The pay off is, however, worth it because Salmoore doesn’t only look great in his motorcycle mode, but he looks pretty damn fab in his robot mode as well. While the bike mode only showed evidence of minimal re-tooling between him and Splinter, Salmoore’s robot mode shows off a different chest and head. The result is a pretty good updated version of Cy-Kill, but one that still strays from the straight and narrow in a lot of areas. To put it bluntly, it’s very clear that this mold was intended to be a compromise between two characters. How cool you are with that, will greatly affect your enjoyment of the toy. Me? I’m not exactly a Go-Bots purist, so overall I think it’s fine. If there’s anything that bothers me it’s the asymmetrical lower legs. I didn’t mind them as much on Splinter, because it was at least in keeping with the idea that Junkions are made of scavenged parts, but it doesn’t really suit Cy-Kill all that well. On the other hand, I love how the shock absorbers from the motorcycle mode wind up on his legs.

Something else that doesn’t suit the homage all that well are the spiked tire housings. I kept them on for the initial pictures, but after that they came off and will likely stay off. As for the back of the figure, well it looks mostly OK. the chrome pieces that tuck into the cavity in the torso are rather unsightly, but nothing terrible. I like the way the back legs fill in too. I won’t complain about the boxy nature of Salmoore’s arms, because replicating those tubes the original toy had would be difficult. Doing it with decent articulation would have also been tough. Oh Primus, how I hated Cy-Kill’s arms in the cartoon. They didn’t have elbows, but instead just curved like they were made out of rubber. Actually, I think that was the case with a lot of them. It was a weirdly drawn show.

The robot color scheme, however, is quite solid. The mix of red, white, blue, and chromed out plastics are all spot on and the extra hits of gray, yellow, and blue definitely elevates the figure. I suppose his arms should be chromed too, but I can understand why they aren’t and I think the white plastic works well enough in its place. OMG, don’t get me started on Cy-Kills arms again! The fact that his feet are two different colors does irk me a bit, but at least all the offending points are confined to one area.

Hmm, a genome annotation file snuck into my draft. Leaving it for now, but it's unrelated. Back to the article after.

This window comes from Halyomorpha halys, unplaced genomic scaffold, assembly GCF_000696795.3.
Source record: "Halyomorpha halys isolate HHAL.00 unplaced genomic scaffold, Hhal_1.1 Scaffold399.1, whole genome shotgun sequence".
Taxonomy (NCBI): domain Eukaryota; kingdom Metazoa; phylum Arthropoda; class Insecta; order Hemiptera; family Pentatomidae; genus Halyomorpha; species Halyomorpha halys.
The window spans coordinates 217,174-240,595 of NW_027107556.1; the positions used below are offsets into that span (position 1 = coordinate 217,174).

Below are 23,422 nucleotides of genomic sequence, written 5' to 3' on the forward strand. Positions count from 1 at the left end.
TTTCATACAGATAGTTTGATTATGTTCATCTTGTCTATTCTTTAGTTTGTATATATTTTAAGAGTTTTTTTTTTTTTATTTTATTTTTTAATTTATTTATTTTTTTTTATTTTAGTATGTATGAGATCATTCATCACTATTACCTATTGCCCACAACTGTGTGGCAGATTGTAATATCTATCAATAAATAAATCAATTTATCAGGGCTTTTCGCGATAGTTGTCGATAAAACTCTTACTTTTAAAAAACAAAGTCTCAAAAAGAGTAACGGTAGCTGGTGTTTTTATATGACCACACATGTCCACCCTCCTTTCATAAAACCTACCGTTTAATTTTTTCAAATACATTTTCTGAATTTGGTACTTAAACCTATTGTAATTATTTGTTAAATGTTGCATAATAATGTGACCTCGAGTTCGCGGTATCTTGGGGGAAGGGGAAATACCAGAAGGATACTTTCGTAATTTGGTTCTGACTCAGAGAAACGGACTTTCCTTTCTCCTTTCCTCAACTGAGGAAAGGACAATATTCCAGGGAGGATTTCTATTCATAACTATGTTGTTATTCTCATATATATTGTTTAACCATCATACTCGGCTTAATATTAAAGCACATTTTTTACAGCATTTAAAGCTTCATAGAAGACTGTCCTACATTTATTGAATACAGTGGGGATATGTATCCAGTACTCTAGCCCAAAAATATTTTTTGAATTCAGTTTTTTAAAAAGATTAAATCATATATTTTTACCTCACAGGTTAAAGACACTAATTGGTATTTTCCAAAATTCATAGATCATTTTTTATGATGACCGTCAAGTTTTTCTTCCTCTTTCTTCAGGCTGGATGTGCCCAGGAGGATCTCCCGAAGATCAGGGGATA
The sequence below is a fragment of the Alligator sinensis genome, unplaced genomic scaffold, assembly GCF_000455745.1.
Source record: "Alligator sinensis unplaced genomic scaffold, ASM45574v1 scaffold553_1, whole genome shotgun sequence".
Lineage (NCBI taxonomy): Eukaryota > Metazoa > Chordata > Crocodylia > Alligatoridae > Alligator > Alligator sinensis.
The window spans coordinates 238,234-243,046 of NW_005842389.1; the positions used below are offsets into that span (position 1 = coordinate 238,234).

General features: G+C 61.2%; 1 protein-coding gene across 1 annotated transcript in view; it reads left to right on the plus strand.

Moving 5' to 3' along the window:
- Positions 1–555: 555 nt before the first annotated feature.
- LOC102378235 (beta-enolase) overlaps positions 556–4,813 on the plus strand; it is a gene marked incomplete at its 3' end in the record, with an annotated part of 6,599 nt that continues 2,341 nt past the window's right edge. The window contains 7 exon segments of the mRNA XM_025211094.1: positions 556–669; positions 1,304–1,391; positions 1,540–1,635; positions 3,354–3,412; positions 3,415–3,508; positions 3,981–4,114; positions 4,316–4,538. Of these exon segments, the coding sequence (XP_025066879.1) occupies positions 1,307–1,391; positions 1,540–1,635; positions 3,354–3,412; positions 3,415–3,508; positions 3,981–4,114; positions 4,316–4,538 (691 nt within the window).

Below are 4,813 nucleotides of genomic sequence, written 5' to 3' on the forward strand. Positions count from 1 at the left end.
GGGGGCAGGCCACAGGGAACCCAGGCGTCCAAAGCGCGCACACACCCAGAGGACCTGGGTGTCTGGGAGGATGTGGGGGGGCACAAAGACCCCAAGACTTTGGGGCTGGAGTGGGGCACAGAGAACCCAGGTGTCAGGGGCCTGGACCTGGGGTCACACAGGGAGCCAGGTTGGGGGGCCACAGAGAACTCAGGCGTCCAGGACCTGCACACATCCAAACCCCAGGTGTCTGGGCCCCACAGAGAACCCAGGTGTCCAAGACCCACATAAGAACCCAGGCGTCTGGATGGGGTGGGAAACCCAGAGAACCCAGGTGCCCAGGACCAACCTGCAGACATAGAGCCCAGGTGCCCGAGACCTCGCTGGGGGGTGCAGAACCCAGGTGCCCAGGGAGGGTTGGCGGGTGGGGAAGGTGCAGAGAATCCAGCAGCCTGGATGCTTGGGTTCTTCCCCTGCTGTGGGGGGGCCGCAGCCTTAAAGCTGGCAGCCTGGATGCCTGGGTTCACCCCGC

I like the headsculpt a lot, as it definitely looks the part. It might be a little more Transformer-y, particularly in how angular it is. The Go-Bots felt like they had more organic style faces than the Transformers. I’m still OK with it. The new chest goes a long way to drive the homage home and I like the translucent yellow piece in the middle. I also dig the way the chromed out pedals on his shoulders look, but it definitely deviates from the homage they’re going for here.

The articulation is overall solid, but there’s still a few things that irk me. The plates which the shoulders attach to do not peg into place, so they tend to hinge away from the torso when manipulating the arms. These do work in the favor of added articulation, but they can be unsightly. My other issue is that the rotational joints in the hips are a bit loose on my figure. It’s not enough to cause him to fall over, but they’re not as tight as I’d like, whereas the lateral movement on these are really tight.

Salmoore’s exhaust pipes convert into a pair of twin guns for him, by extending out the thicker part and folding down a handle. I dig these. They have a very retro-sci-fi feel to them. They’re also not remotely linked to Cy-Kill, a character who just fired blasts from his big goofy fists. Here’s a deviation I approve of. To me guns are just cooler and more fun than laser firing hands. And yes, these are identical to the exhaust pipe guns that come with Splinter.

Another option which doesn’t fit the Cy-Kill homage is the ability to use one of the spiked wheels as a shield by pegging it into the forearm. I think this worked better on Splinter, because I usually keep his other wheel on his right leg and it balances out a little nicer. Still, it’s a pretty cool option to have and I think he looks great using it.

It’s amazing how a couple of tweaks to the mold and a new paint job can re-create a figure into two characters from two different franchises. Granted, there are a number of big departures between this figure and the original Cy-Kill, but in the end this design works for me as it is intended. It does not, however, work as well for me as this mold did as Wreck-Gar. Despite Salmoore being released first, I feel like Splinter was this mold’s original intent. I should also qualify my enjoyment of this figure by pointing out that I only paid $35 for him, which I believe is about half of the original price. That makes a big difference, because in the end I don’t feel like the plastic quality or engineering justifies the original retail value.